Very recently, the President has ruled in interlocutory proceedings that the franchisee has made statements, the correctness of which has not been established. In the context of the termination agreements made and the confidentiality observed, this franchisee was also not allowed to make those statements. The franchisee was sentenced to keep to those agreements in the future and also to refrain from negative reporting. The franchisee was also ordered to post a rectification to that effect on Eenvandaag’s Facebook page and by letter to the editors of Eenvandaag.
It is important to note that the President of the court considers that it is completely irrelevant that the franchisor has been given the opportunity to cooperate with the program. After all, franchisors have an interest in not responding to unjustified insinuations, partly in view of the franchisor’s position vis-à-vis (other) (prospective) franchisees.
The ruling shows that in the discussion surrounding the desire for legislation and self-regulation with regard to franchising, limits also apply and that all sorts of things cannot be said lightly and lightly without those facts having been established. If the parties have made agreements regarding the termination of a franchise relationship, the parties must also comply with them. The franchisee is then no longer free to make accusations, all the more so because the other party that does wish to comply with these agreements can no longer defend itself against this. The ruling also teaches us that not the (alleged) excesses that the media display, but nuanced arguments based on facts should support this discussion. In another case it also appeared earlier that the Court of Appeal had ruled that there are limits to the way in which franchisees express themselves in the media about a franchisor and these limits appeared to have been exceeded. However, these news items rarely receive attention. Perhaps if both the franchisor and the franchisee and the parties claiming to represent them take this into account, constructiveness may once again predominate in the discussion, which would be a good starting point for the franchise as a whole to achieve a viable self-regulation. more balanced form of franchising.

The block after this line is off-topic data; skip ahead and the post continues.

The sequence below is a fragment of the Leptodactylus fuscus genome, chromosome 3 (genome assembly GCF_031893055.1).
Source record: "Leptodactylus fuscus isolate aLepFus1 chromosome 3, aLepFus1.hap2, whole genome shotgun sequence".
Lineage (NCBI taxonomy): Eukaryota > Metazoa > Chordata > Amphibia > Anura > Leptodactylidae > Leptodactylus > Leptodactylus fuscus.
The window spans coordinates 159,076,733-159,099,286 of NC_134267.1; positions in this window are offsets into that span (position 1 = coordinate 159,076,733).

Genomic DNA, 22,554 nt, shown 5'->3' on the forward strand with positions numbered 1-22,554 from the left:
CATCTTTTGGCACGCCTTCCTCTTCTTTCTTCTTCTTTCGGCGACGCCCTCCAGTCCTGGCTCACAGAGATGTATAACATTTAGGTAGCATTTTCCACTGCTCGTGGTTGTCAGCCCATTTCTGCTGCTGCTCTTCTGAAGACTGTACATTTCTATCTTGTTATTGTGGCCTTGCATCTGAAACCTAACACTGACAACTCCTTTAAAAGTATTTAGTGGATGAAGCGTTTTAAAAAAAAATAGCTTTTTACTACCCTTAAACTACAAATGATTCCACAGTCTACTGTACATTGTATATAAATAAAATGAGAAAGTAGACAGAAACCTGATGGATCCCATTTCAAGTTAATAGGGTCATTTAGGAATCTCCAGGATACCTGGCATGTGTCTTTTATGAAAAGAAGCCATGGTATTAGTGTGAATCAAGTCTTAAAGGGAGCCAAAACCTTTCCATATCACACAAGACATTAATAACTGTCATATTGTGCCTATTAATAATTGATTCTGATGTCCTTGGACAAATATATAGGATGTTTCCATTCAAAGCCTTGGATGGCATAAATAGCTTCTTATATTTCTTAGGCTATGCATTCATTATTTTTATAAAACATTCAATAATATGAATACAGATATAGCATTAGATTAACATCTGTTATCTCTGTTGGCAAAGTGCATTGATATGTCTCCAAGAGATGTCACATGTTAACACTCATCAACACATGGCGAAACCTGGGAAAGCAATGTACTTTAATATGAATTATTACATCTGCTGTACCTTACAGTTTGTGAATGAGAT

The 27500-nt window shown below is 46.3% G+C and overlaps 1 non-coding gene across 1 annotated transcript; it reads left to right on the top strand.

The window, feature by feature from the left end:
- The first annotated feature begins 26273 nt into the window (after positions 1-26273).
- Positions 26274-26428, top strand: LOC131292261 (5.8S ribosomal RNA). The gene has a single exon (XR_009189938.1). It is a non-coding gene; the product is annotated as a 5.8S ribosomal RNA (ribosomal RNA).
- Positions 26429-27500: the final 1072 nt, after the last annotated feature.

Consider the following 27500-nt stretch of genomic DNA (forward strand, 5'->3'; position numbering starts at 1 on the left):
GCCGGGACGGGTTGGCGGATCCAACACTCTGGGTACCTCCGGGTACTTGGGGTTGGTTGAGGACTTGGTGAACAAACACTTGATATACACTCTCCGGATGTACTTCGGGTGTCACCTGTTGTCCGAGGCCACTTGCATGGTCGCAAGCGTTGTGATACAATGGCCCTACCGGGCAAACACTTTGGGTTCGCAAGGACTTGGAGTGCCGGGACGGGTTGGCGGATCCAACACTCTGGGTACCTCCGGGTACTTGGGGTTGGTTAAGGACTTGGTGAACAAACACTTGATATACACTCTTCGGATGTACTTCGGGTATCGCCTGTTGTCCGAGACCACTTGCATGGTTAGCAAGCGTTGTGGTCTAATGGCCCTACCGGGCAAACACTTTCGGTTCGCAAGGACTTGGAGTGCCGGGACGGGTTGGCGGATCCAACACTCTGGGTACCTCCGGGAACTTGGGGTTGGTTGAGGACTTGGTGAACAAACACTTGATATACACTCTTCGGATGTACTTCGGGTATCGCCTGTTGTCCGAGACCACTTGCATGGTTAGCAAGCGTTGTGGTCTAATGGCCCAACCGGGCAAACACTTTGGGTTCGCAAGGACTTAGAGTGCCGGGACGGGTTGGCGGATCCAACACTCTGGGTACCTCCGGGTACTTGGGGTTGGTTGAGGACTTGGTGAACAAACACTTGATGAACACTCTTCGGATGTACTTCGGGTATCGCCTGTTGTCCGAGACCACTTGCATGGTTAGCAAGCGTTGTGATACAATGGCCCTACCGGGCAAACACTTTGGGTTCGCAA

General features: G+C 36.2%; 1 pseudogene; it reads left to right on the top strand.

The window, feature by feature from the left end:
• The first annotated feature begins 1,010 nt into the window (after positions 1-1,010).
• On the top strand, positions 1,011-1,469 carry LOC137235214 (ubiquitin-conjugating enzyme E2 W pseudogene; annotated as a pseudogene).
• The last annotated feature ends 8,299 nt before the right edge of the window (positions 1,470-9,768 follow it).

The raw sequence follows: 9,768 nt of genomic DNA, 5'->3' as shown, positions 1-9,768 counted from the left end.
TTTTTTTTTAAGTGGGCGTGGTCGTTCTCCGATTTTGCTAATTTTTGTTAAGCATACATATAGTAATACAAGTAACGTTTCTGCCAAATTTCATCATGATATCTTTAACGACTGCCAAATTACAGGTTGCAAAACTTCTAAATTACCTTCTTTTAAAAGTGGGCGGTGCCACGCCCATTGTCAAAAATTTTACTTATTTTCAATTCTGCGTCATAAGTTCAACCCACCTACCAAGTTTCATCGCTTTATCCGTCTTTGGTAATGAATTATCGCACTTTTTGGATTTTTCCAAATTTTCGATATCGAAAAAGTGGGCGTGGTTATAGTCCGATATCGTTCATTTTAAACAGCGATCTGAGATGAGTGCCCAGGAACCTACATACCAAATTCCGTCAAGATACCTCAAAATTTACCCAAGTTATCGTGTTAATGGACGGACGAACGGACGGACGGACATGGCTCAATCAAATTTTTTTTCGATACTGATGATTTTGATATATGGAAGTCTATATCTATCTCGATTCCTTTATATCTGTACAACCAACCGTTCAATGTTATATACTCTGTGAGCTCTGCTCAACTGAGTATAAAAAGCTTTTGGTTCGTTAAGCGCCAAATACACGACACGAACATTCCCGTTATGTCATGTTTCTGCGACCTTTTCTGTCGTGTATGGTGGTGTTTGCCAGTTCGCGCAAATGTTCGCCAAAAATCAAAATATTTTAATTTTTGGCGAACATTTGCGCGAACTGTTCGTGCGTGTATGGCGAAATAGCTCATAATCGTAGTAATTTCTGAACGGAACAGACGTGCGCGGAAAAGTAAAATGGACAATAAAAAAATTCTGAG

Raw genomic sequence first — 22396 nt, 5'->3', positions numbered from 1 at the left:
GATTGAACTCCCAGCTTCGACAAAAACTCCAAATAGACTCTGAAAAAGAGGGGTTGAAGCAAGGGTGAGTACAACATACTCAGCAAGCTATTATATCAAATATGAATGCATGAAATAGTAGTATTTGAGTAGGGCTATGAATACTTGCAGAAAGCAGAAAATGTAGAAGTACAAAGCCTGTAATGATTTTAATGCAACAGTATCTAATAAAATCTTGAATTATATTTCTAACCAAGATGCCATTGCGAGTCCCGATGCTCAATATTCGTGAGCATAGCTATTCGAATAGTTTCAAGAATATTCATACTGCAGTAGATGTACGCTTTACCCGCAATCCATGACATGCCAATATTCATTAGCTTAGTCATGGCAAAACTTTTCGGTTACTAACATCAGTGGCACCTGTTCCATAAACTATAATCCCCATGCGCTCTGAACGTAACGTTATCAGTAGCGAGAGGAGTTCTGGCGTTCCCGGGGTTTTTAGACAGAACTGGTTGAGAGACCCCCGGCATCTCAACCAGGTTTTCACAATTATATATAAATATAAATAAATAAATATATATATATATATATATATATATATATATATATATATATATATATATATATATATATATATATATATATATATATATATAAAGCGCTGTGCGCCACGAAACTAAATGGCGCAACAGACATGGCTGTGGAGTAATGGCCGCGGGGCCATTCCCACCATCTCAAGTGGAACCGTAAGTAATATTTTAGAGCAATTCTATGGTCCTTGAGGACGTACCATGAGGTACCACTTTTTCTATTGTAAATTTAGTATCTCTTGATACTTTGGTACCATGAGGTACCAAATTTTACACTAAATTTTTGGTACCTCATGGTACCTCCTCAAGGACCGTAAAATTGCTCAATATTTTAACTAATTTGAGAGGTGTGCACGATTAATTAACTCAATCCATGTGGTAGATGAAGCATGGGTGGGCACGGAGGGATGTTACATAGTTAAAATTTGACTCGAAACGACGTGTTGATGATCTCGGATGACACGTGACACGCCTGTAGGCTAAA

Mr. J. Strong – Franchise attorney
Ludwig & Van Dam Franchise attorneys, franchise legal advice. Do you want to respond? Mail to Sterk@ludwigvandam.nl